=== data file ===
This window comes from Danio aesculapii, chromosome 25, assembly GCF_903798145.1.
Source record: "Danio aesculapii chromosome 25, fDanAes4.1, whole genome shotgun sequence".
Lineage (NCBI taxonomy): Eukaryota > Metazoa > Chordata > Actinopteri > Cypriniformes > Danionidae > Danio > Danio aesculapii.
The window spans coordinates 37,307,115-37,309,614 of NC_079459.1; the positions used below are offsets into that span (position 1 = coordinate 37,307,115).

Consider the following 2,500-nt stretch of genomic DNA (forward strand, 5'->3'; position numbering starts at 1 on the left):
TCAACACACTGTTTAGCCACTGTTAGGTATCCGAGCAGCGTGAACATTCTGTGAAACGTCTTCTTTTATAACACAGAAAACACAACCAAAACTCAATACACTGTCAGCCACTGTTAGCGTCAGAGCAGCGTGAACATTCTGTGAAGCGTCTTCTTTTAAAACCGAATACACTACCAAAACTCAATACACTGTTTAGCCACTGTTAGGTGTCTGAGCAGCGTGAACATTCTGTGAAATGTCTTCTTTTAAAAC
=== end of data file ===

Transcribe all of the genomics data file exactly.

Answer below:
This window comes from Danio aesculapii, chromosome 25, assembly GCF_903798145.1.
Source record: "Danio aesculapii chromosome 25, fDanAes4.1, whole genome shotgun sequence".
Lineage (NCBI taxonomy): Eukaryota > Metazoa > Chordata > Actinopteri > Cypriniformes > Danionidae > Danio > Danio aesculapii.
The window spans coordinates 37,307,115-37,309,614 of NC_079459.1; the positions used below are offsets into that span (position 1 = coordinate 37,307,115).

Consider the following 2,500-nt stretch of genomic DNA (forward strand, 5'->3'; position numbering starts at 1 on the left):
TCAACACACTGTTTAGCCACTGTTAGGTATCCGAGCAGCGTGAACATTCTGTGAAACGTCTTCTTTTATAACACAGAAAACACAACCAAAACTCAATACACTGTCAGCCACTGTTAGCGTCAGAGCAGCGTGAACATTCTGTGAAGCGTCTTCTTTTAAAACCGAATACACTACCAAAACTCAATACACTGTTTAGCCACTGTTAGGTGTCTGAGCAGCGTGAACATTCTGTGAAATGTCTTCTTTTAAAAC